Northern District Transportation Commissioner John Caldwell did not come to a recent DeSoto County Economic Development Council quarterly luncheon to say that all of the road projects important to DeSoto County would be done within the next few months at a cost saving.
The first-term Transportation Commissioner from Nesbit instead brought sobering news about why projects, such as the widening of state Highway 305 south from Olive Branch and the I-55 widening between Goodman and Church Roads in Southaven, take seemingly forever to get done.
A lot of the department’s challenges, Caldwell said, comes down to money. The Mississippi Department of Transportation (MDOT) budget is what Caldwell terms as “flat,” and has been that way for over a decade.
“Eleven years ago, the state MDOT budget was $1.2 billion,” Caldwell told the EDC luncheon at the Whispering Woods Hotel and Conference Center in Olive Branch. “Today, we’re just less than $1.2 billion. Inflation goes up, costs go up, cost of personnel goes up, cost of equipment goes up, cost of asphalt goes up, costs of concrete goes up. It all goes up, except for the MDOT budget.”
Caldwell said other budgets have gone up over that time, from the state budget to local municipal, law enforcement, and other such agencies. But the MDOT budget has remained the same and as what is called a “special fund agency,” the department can’t spend dollars it does not have.
Another restrictor for MDOT is that in many cases, salaries can’t compete with other agencies. Caldwell said MDOT recently lost four employees to Tate County, which could pay more than the transportation department could offer.
“We have 25 percent fewer employees with MDOT than compared to 10 years ago,” said Caldwell. “We’re restricted on how much we can pay because the State Personnel Board restricts us. It’s all restricted by the state.”
While $80 million in lottery funds annually goes to transportation, with rising costs, “we’ll be able to do less with that $80 million each year and it runs out in eight and a half years,” Caldwell said.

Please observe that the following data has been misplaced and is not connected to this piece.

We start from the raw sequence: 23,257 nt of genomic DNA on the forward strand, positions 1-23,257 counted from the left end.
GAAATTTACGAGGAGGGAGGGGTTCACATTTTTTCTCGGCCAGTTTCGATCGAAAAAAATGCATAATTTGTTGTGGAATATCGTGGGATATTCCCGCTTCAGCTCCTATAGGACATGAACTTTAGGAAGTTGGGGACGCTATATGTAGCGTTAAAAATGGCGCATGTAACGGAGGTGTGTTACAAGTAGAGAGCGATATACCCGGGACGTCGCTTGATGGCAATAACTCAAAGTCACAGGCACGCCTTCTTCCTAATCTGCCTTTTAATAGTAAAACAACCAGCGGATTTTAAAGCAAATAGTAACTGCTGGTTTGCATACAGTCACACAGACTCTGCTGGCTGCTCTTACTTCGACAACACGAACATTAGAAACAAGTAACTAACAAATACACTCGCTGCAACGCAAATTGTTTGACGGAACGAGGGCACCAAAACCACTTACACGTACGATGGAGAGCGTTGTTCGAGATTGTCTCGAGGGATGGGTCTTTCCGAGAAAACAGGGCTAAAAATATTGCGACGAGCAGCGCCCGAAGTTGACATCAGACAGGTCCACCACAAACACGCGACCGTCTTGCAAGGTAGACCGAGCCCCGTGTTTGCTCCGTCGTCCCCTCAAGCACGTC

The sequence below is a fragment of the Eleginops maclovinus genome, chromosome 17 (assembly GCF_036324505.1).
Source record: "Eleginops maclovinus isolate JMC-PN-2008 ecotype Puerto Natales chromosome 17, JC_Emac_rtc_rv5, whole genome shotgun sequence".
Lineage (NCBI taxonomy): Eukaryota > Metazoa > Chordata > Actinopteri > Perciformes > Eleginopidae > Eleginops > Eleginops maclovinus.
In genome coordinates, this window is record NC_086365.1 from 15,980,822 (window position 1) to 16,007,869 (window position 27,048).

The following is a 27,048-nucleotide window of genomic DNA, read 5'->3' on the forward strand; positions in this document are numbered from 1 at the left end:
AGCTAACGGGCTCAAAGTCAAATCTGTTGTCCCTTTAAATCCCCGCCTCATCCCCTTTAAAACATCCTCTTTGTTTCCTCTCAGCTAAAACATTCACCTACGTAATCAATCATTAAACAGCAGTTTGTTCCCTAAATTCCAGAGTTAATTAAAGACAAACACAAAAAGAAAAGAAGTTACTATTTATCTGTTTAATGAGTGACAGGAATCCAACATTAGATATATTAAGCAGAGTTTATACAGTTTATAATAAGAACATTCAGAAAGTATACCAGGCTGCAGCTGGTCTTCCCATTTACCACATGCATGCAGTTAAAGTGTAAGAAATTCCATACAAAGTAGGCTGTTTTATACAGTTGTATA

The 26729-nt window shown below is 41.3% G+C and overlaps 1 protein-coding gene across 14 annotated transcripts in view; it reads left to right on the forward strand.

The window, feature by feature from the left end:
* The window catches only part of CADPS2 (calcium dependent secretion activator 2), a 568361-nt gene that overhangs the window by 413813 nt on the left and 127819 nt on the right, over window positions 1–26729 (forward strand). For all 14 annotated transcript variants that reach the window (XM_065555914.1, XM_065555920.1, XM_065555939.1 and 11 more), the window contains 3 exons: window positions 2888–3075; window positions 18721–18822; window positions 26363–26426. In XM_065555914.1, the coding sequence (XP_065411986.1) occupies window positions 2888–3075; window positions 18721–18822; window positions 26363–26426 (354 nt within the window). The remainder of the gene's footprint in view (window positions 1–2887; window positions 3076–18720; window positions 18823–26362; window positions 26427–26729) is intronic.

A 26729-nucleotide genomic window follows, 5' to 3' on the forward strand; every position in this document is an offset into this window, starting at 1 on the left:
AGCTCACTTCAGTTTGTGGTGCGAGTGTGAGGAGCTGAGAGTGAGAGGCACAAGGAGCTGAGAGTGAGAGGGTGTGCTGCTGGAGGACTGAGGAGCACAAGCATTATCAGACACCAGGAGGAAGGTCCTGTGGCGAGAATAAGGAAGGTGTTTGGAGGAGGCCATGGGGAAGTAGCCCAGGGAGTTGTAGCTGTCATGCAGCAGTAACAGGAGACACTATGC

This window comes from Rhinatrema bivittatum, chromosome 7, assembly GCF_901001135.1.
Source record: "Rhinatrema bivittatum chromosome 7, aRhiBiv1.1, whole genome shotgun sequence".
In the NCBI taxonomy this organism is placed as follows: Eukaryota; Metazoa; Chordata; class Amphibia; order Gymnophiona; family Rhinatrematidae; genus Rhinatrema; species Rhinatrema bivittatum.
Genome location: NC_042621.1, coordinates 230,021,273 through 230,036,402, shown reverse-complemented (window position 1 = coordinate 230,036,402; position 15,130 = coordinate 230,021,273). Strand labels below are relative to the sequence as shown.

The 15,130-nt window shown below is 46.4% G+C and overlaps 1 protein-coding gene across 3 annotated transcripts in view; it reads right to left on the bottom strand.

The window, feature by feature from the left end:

There is a potential for some federal funds to come in but it will amount to a “sliver” of the total dollar amount for transportation. Another pot of around $1 million in excess funding to the state would likely go one-third to health, one-third to education, and other departments “fighting over” the remaining amount.
In terms of the major road projects DeSoto County is most interested in, Caldwell said the state Highway 305 project is probably in preliminary discussions. I-55 has also been hung up for several years and Caldwell suspects the cost of that project will continue to go up.
“The I-55 project between Goodman and Church Roads, the pre-pandemic estimate was $105 million,” Caldwell said. “I’m guessing it’s probably going to now be about $160 million. That’s what is happening to our estimates. If the federal government doesn’t come up with new money and the state doesn’t come up with nearly anything new, don’t look for Highway 305, or even I-55. It’s just a matter of sheer numbers.”
Still, the Transportation Commissioner did not leave the luncheon without a glimmer of some hope. Caldwell believes there are some things that can be done with the funding that is available.
“$1.2 billion is flat and it’s ugly and it’s the same money that we had 11 years ago, but it’s not nothing,” Caldwell explained. “We have to see if we can get some pay raises. There’s some things we can do with the money that we have. We’re keeping our head above water as it is right now with the budget we have right now, but the slower the money comes in, the slower the process will be.”